Prime ingredients assembled by a master chef with a distinctive flair.
Alas, no amount of expertise can compensate for a recipe that turns out to be less flavorful than it promises to be.
That’s what happens — or, more precisely, what doesn’t happen — in Guest of Honour, Canadian writer-director Atom Egoyan’s latest, now arriving in “virtual cinemas” following debuts last year at (among others) the Venice and Toronto film festivals.
Like many of Egoyan’s psychological dramas, Guest of Honour focuses on such themes as guilt, repentance and redemption, this time filtered through the sins of a father — and his daughter.
We first meet daughter Veronica (Laysla De Oliveira) while she’s visiting Father Like (Luke Wilson, in a thankless plot-device role), hoping he’ll help arrange a church funeral for her father — who wasn’t a parishioner.
Inevitably, Father Luke asks Veronica to tell him something about her father, unspooling the first of Guest of Honour’s time-tripping narrative threads.
One involves Veronica’s father, Jim Davis (David Thewlis, exemplary as always), a frustrated restaurateur turned restaurant inspector. Armed with a briefcase full of “pass “ or “fail” certificates, Jim pursues his crusade for cleanliness among the multi-ethnic restaurants of Hamilton, Ontario, with relentless zeal.
A second storyline follows Veronica herself, a high school music teacher whose rejection of a besotted school bus driver (Rossif Sutherland, following in his father Donald’s acting footsteps) — and her rumored relationship with a student (Alexandre Bourgeois) — lands her in prison, where she’s only too happy to stay. Much to her father’s confusion and dismay.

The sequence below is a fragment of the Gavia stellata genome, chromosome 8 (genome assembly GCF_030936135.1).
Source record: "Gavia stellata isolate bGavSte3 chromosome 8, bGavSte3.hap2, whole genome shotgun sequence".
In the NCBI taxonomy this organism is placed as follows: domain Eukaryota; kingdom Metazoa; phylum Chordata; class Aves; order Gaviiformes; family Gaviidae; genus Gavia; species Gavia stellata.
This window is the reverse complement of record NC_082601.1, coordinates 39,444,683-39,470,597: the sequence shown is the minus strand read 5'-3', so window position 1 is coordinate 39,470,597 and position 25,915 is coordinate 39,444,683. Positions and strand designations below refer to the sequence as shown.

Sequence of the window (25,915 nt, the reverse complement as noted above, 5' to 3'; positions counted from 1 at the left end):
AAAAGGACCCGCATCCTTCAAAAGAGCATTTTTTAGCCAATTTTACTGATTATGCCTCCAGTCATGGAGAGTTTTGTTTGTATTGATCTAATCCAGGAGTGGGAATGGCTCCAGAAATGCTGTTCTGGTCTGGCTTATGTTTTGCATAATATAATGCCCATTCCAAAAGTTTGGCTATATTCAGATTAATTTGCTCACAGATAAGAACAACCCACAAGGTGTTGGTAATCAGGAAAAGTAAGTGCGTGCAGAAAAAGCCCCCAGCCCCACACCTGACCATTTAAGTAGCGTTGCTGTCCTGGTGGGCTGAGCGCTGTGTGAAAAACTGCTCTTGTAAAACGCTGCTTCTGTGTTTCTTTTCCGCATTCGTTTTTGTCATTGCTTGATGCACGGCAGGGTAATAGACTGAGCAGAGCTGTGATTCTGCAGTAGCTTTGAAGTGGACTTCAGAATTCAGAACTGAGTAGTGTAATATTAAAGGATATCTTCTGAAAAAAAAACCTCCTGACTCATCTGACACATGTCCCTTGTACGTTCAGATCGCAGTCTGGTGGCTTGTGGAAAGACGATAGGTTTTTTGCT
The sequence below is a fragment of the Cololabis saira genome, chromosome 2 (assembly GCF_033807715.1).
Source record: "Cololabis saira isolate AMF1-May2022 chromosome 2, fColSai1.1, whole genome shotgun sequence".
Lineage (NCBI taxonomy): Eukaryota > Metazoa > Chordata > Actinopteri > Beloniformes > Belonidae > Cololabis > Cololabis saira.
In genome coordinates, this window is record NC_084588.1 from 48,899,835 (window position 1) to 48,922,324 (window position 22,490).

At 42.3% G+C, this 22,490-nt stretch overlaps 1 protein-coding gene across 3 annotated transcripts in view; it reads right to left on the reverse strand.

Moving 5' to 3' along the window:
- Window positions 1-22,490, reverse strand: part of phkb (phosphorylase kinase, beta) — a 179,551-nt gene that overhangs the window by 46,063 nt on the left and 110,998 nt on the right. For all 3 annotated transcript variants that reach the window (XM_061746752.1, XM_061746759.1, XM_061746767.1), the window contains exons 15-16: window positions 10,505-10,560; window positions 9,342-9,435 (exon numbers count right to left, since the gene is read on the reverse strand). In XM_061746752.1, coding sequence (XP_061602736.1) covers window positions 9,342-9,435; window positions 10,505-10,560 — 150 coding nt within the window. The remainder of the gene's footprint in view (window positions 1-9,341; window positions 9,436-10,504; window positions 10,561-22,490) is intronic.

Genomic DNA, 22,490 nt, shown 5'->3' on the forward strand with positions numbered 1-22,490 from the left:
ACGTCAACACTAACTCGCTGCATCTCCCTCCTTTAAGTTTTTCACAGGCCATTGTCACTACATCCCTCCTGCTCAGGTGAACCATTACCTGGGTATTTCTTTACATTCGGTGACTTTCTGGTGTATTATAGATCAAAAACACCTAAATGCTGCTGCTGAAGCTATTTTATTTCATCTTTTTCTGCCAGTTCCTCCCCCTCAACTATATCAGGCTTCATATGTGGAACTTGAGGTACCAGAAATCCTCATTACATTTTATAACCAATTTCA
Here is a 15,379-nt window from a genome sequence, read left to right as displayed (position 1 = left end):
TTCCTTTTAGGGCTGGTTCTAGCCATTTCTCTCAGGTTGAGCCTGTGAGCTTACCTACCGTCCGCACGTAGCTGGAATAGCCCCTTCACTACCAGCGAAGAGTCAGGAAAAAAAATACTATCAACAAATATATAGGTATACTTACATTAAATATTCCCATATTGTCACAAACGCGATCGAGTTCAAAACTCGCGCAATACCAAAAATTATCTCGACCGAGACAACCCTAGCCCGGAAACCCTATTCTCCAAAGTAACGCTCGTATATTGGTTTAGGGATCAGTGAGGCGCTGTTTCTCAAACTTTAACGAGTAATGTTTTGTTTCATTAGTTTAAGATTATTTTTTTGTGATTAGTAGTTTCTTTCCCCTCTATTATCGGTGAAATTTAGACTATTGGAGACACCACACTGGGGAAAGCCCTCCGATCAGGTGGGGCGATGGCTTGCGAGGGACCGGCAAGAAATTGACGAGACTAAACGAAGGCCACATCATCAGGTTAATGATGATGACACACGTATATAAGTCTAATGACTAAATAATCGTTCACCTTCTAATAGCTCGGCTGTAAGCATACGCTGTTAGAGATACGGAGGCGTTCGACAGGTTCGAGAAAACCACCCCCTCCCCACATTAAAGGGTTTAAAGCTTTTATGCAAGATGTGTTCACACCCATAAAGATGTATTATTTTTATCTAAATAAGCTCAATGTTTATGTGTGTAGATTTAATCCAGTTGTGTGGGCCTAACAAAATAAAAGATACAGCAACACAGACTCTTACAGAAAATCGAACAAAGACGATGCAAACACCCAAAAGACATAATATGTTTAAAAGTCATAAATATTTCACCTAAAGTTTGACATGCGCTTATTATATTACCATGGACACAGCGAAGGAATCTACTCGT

A third element transports father, daughter — and those of us in the audience — back in time, setting the stage for various betrayals that supposedly explain Jim and Veronica’s convoluted relationship.
Egoyan’s a deft enough director to keep these multiple narrative balls in the air — especially with his regular cinematographer, Paul Sarossy, supplying color-coded clues to help sort out when and where we are in the story.
Yet as the director’s slice-and-dice script bounces around in time and tone, it sets up thematic revelations that, upon arrival, seem more arbitrary than artful.
Which leaves us with the characters themselves. It would help if De Oliveira’s Veronica were as compelling, and not just as confounding, as Thewlis’ painfully, poignantly constrained Jim.
That would better balance Guest of Honour’s out-of-equilibrium recipe. But one standout flavor, I suppose, is better than none.